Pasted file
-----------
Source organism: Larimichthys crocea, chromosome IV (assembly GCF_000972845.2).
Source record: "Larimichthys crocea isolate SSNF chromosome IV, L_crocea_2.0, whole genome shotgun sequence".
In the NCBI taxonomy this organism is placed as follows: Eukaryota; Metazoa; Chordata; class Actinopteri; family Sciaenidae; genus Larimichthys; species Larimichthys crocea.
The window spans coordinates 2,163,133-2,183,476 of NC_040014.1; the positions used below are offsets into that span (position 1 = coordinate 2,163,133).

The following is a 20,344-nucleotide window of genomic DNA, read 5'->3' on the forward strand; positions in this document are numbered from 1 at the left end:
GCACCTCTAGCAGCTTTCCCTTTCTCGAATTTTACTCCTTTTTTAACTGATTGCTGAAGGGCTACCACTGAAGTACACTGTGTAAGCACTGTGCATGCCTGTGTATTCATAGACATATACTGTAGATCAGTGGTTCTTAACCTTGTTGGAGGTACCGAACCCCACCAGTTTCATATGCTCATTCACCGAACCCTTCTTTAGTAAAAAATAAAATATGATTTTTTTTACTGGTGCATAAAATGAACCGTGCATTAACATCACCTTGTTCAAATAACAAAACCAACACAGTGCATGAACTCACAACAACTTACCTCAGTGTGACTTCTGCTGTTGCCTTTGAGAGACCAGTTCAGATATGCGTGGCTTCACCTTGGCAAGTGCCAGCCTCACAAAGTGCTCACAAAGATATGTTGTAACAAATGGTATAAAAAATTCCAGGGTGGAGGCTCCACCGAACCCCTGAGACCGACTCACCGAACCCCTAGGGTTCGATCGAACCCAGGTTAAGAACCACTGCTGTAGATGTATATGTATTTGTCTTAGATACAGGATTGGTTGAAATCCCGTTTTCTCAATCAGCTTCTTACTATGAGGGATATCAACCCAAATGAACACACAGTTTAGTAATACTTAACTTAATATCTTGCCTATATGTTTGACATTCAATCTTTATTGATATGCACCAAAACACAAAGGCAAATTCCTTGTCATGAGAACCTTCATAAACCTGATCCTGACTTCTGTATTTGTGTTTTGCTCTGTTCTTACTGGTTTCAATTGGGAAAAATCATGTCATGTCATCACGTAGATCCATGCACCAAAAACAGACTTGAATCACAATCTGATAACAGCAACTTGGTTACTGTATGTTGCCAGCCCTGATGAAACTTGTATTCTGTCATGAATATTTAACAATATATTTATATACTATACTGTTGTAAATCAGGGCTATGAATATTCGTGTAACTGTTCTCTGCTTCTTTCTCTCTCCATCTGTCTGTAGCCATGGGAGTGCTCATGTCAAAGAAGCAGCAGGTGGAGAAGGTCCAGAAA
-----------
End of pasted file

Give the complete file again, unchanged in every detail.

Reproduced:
Source organism: Larimichthys crocea, chromosome IV (assembly GCF_000972845.2).
Source record: "Larimichthys crocea isolate SSNF chromosome IV, L_crocea_2.0, whole genome shotgun sequence".
In the NCBI taxonomy this organism is placed as follows: Eukaryota; Metazoa; Chordata; class Actinopteri; family Sciaenidae; genus Larimichthys; species Larimichthys crocea.
The window spans coordinates 2,163,133-2,183,476 of NC_040014.1; the positions used below are offsets into that span (position 1 = coordinate 2,163,133).

The following is a 20,344-nucleotide window of genomic DNA, read 5'->3' on the forward strand; positions in this document are numbered from 1 at the left end:
GCACCTCTAGCAGCTTTCCCTTTCTCGAATTTTACTCCTTTTTTAACTGATTGCTGAAGGGCTACCACTGAAGTACACTGTGTAAGCACTGTGCATGCCTGTGTATTCATAGACATATACTGTAGATCAGTGGTTCTTAACCTTGTTGGAGGTACCGAACCCCACCAGTTTCATATGCTCATTCACCGAACCCTTCTTTAGTAAAAAATAAAATATGATTTTTTTTACTGGTGCATAAAATGAACCGTGCATTAACATCACCTTGTTCAAATAACAAAACCAACACAGTGCATGAACTCACAACAACTTACCTCAGTGTGACTTCTGCTGTTGCCTTTGAGAGACCAGTTCAGATATGCGTGGCTTCACCTTGGCAAGTGCCAGCCTCACAAAGTGCTCACAAAGATATGTTGTAACAAATGGTATAAAAAATTCCAGGGTGGAGGCTCCACCGAACCCCTGAGACCGACTCACCGAACCCCTAGGGTTCGATCGAACCCAGGTTAAGAACCACTGCTGTAGATGTATATGTATTTGTCTTAGATACAGGATTGGTTGAAATCCCGTTTTCTCAATCAGCTTCTTACTATGAGGGATATCAACCCAAATGAACACACAGTTTAGTAATACTTAACTTAATATCTTGCCTATATGTTTGACATTCAATCTTTATTGATATGCACCAAAACACAAAGGCAAATTCCTTGTCATGAGAACCTTCATAAACCTGATCCTGACTTCTGTATTTGTGTTTTGCTCTGTTCTTACTGGTTTCAATTGGGAAAAATCATGTCATGTCATCACGTAGATCCATGCACCAAAAACAGACTTGAATCACAATCTGATAACAGCAACTTGGTTACTGTATGTTGCCAGCCCTGATGAAACTTGTATTCTGTCATGAATATTTAACAATATATTTATATACTATACTGTTGTAAATCAGGGCTATGAATATTCGTGTAACTGTTCTCTGCTTCTTTCTCTCTCCATCTGTCTGTAGCCATGGGAGTGCTCATGTCAAAGAAGCAGCAGGTGGAGAAGGTCCAGAAA